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Irony of Fate in O. Henry’s Cactus

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For O. Henry, the short story was not just a literary act of communicating his artistic imagination, but also a vehicle to explore the extreme possibilities of such an endeavor. His stories are characterized by extreme unpredictability, transforming the genre into an active, pulsating living presence.”The Cactus” is no exception. The readers are , for the principal part of the story, invited into an assurance of predictable dullness when suddenly their trance is broken and they are awakened to a revelation.

The most potent device that O.Henry uses to ensure that the readers go through such a climactic experience is the deft use of the narrative mode. He uses a third person limited narrative persona who is able to provide an objective rendering of the principal character’s thoughts and actions. The story opens with a general observation of the disparity between temporal expanse and one’s consciousness of it, subsequently relating it to Trysdale’s present state. This helps him to provide a retrospective account of Trysdale’s amorous encounters his defeat and sense of despair. However, the account itself is not entirely objective as it is focalized through Trysdale. It becomes a revelation for Trysdale as he finds himself responsible for his suffering: “ He saw all the garbs of pretence and egoism that he had worn now turn to rags of folly.” At the same time, the author rouses the readers’ curiosity as to why the affair could not work!

The lady-love is portrayed with every conventional “feminine grace”- modest, childlike, worshipful and sincere. The descriptions, evocative of the Petrarchan Courtly tradition, are ironically, an inversion of the same tradition.this is because, it is the man who is placed on the pedestal and the woman becomes the adoring worshipper. This could have been a possible reason for the disastrous outcome, for it only enhanced Trysdale’s vanity.

Just when the readers begin to accept Trysdale’s high-handed attitude as the probable cause of disaster, the narrator slips in bits of conversation about Trysdale’s empty boasts of linguistic competence in Spanish. Only one hint is provided, that, possibly this particular case of vanity was the source of Trysdale’s eventual crisis: “ He did not feel the prick of the thorn that was to pierce him later.”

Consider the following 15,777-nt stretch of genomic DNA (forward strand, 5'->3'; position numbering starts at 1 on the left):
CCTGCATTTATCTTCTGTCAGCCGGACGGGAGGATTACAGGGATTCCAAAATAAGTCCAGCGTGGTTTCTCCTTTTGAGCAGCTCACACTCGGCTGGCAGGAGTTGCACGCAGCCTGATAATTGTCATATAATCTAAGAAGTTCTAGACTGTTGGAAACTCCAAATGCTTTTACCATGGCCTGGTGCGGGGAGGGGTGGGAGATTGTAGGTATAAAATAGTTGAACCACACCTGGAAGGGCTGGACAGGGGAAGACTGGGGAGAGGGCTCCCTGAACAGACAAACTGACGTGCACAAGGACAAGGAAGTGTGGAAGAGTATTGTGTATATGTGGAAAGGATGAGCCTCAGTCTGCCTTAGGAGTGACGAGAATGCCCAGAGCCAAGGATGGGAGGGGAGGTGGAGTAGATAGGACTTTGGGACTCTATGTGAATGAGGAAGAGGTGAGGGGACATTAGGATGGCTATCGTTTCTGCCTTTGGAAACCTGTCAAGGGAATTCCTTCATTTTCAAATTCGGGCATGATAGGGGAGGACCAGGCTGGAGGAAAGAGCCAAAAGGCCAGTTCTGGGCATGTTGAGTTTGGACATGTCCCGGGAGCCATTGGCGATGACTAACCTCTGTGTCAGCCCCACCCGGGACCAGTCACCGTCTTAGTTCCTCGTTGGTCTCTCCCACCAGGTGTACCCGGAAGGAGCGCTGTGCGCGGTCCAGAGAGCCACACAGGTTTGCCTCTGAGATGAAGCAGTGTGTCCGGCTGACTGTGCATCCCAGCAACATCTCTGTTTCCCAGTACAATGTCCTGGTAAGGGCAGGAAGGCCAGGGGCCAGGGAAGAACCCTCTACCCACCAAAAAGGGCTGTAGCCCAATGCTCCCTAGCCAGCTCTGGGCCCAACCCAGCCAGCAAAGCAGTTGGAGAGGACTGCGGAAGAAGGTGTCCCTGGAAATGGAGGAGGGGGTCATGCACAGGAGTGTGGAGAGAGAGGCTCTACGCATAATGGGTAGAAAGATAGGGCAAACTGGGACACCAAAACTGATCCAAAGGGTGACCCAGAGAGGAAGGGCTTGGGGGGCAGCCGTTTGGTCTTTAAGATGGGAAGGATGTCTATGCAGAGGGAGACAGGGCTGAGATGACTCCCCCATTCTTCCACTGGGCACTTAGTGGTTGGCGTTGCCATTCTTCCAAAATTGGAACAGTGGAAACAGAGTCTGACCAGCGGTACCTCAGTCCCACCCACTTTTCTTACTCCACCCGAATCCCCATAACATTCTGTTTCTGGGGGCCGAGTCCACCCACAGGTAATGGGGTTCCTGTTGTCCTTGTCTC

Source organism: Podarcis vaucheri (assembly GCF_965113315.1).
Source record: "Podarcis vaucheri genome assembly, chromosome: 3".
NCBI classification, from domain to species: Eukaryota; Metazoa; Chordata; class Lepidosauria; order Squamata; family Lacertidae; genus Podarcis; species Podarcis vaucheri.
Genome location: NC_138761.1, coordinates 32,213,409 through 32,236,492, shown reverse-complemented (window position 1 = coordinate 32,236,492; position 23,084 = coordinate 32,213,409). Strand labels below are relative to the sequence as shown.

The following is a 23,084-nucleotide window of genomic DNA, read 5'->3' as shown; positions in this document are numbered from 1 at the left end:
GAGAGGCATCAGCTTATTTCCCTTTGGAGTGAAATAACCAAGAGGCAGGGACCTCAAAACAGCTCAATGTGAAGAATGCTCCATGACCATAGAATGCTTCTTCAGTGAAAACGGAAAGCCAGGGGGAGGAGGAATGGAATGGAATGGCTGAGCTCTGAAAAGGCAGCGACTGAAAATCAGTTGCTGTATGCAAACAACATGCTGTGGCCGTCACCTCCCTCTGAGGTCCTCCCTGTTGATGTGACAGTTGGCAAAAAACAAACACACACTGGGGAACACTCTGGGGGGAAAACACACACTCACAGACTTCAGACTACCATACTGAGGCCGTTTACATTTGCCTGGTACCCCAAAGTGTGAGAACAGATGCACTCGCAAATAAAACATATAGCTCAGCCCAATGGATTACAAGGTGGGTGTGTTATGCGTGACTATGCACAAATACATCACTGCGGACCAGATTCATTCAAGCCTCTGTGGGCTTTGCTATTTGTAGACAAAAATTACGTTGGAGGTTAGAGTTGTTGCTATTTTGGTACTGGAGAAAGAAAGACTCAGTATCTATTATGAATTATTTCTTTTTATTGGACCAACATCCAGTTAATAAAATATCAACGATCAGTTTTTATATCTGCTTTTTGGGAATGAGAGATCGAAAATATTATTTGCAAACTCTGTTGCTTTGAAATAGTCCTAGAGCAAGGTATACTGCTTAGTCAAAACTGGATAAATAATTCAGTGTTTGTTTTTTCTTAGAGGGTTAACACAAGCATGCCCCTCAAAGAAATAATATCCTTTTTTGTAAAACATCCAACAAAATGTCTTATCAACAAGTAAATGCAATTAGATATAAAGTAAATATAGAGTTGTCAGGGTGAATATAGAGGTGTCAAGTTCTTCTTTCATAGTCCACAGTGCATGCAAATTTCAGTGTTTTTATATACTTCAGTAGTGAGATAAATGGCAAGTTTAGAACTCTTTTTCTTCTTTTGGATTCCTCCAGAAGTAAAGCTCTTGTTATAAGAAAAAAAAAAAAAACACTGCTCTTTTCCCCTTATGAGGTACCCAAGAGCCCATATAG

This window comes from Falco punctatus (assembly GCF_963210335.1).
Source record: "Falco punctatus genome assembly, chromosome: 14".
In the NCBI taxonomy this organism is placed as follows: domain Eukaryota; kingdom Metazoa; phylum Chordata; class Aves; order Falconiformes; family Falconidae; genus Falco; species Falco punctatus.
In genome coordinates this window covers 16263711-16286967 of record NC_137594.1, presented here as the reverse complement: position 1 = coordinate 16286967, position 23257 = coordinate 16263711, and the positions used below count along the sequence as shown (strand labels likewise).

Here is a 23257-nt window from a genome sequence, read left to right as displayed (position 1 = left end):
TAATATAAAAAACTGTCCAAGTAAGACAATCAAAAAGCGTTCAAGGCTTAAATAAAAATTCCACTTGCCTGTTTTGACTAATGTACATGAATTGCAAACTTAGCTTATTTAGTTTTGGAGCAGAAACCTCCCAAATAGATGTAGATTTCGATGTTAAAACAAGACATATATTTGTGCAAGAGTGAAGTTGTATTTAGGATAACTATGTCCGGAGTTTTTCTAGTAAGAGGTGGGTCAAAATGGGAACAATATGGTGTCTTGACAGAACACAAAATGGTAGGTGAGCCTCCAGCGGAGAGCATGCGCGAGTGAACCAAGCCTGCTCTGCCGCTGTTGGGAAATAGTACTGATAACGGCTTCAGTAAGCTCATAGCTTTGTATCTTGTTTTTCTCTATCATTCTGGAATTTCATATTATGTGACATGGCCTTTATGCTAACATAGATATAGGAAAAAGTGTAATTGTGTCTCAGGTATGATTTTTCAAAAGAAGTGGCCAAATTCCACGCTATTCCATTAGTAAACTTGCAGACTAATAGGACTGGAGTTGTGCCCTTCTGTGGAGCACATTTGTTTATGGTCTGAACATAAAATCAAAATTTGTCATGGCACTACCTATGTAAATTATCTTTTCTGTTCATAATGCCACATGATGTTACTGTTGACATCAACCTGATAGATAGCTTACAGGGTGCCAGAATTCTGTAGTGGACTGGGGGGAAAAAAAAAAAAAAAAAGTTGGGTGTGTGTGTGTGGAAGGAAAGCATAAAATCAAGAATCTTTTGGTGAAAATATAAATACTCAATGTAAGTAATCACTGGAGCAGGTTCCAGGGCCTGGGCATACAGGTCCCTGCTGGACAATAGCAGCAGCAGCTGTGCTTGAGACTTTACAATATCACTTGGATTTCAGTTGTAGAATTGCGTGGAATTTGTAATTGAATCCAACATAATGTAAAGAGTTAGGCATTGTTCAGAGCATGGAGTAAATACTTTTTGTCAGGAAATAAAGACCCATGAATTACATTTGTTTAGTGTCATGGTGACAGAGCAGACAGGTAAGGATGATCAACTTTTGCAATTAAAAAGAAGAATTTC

The next part of the story allows this metaphor of thorn to develop through a detailed account of the arrival of the cactus, sent without any note bearing only a tag with a strange botanical name. the final revelation comes only at the end when the readers come to know that the botanical name “Ventomarme” was worth a dozen love letters. However, Trysdale’s ignorance kept him from understanding the inviting message “come and take me”. The damage was complete when this ignorance was coupled with conceit.

The final sentence puts the readers into a perplexing situation, despite the apparent humour of it. It becomes difficult to see Trysdale as only a rude chauvinist and one may even feel sympathetic for him. Short stories are not tragedies where mighty heroes fall from height and go through anagnorisis before the final donfall. Short stories provide chunks of real life where mediocre people fall for mediocre follies.

The error of judgement on the part of Trysdale is not difficult to locate. Had he been a little less conceited, he could have confronted his beloved for a clear explanation about her “thorny” message. He chose pride over love and eventually lost both. O.Henry generously scatters symbolic messages throughout the text. Trysdale’s slow opening of gloves becomes symbolic of his conscious rejection of the past. At the same time, the warmth of the gloves may be equated with the warmth of love that Trysdale has to let go of.

Cactus, a thorny plant, a conventionally accepted symbol of repulsion and distancing, suffering and wound, becomes a symbol of amorous invitation. This is the imaginative genius of O.Henry- he transforms the deep-rooted conventions of the readers to ensure that they see the reversal in its entirety. The object of supposed rejection becomes the object of acceptance. O. enry uses symbols only to dismantle the assumed connotations so that the readers interpret it in a whole new light.

To understand how the author manipulates the reading experience, it becomes useful to identify the correlation of symbols, narrative mode and character representation to lead to the point of reversal when the irony of fate is realized by both characters and readers. He follows every rule of the genre- limited number of characters, unity of place, time and action; single line of plot; potent symbolism and link with real life experience. At the same time, he goes beyond the genre, in portraying a singular universality and almost pathetic defeat of man in the hands of fate.

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